TO EVELYN THE BLACK VIOLET (12/6/04)
It is an evening like the Empire of the Lights
by Magritte and I arrive a bit breathless to the
great concert of the choir which follows
the tradition of Martin Luther King in
Atlanta, Georgia, and not of Sting.
So much gospel energy is in this Villa Aurelia
with so soft tunes, with so rococo elegances
but even so fantastically cosy, almost florentine
in the gardens and the greeneries of superitalian views.
The idiom is the American one of the Baptists that
more Southeast we cannot go and in the solos it is
not bad. It is a pity that the choir is a bit too
sonourus, but so vibrant in his canourus
hyper partecipated involvement.
Suddenly astonished and agreeably charmed I discover
in a very sweet and beatiful chorus-singer the shapes
of my pharmacist who yesterday, playing in courtesy,
has pushed me to live to her in boldness one of my
Here the howlers of work songs transformed in
religious dignity whip my hears but give me also
pushes of strong intonation, in fact never Mozart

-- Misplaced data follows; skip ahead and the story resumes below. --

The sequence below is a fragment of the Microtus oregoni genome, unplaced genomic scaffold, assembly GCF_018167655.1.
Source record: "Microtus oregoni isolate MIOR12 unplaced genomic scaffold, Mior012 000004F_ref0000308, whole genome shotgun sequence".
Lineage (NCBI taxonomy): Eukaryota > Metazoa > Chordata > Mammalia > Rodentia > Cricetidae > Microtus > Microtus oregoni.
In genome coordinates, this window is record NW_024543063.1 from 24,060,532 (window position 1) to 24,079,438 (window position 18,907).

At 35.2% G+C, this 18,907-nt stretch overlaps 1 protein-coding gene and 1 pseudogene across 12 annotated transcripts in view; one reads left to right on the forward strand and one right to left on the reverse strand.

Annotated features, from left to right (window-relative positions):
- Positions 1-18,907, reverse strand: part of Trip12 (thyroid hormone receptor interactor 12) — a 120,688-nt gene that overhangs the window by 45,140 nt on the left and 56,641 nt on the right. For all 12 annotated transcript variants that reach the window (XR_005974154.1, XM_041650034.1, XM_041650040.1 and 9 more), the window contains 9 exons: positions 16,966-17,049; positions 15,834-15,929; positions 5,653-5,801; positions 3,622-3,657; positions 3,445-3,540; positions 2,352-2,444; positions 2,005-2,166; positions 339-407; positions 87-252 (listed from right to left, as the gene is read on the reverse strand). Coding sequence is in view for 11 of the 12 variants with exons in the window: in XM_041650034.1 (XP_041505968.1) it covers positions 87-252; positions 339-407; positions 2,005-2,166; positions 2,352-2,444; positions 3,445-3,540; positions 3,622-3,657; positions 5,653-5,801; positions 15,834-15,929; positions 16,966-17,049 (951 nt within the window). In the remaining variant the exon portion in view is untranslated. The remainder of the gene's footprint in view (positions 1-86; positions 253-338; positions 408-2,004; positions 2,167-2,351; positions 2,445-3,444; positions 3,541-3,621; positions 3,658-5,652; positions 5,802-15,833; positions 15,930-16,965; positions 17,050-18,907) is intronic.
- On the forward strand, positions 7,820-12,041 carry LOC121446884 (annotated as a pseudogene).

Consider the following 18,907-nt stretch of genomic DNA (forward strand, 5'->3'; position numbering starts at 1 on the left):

was heard so excited and even a bit forced.
Here is that it reappers in moon smile
my black violet with very short curly hair,
very sweet and fullfleshed features, deep and
playful eyes. It is a singular sign in the polar
ebony smile to refind the expression of my
so joyful and fancy meeting I had only yesterday.
Now there are percussion songs
of African generation and in their natural
persuasion soften the electric atmosphere.
Thanks to the concert interval I dare to stop
Evelyn, the beatiful black, and she is wonderfully
amused by the idea that I am writing a poem
on her, having in mind an white model and that I
can change it into English to let her read it. To be
able to seize the instant, this is the secret.
Now I realize that by pure chance I sat exactly
by the side of Evelyn and so I could aknowledge
her grace: lucky circumstance.
I observe her swinging with her joined hands
singing Sanctify me and in the sober estetics
of her silk scarf as in the large ring which holds
the neckline of her white blouse I find a natural
elegance. It is her fine appearance which raises
in ivory laugh and reminds even the superb
Afterwords we'll speak also with her mother
and she will tell me of her life for music,
jazz pianist coming originally from Tennessee
in a tour as contralto chorus-singer.
Anyhow I made a friendship thanks to the
association of a name (Violetta) to a person
and who knows if I'll meet again the white
violet, after the black one?
Marco Maria Eller Vainicher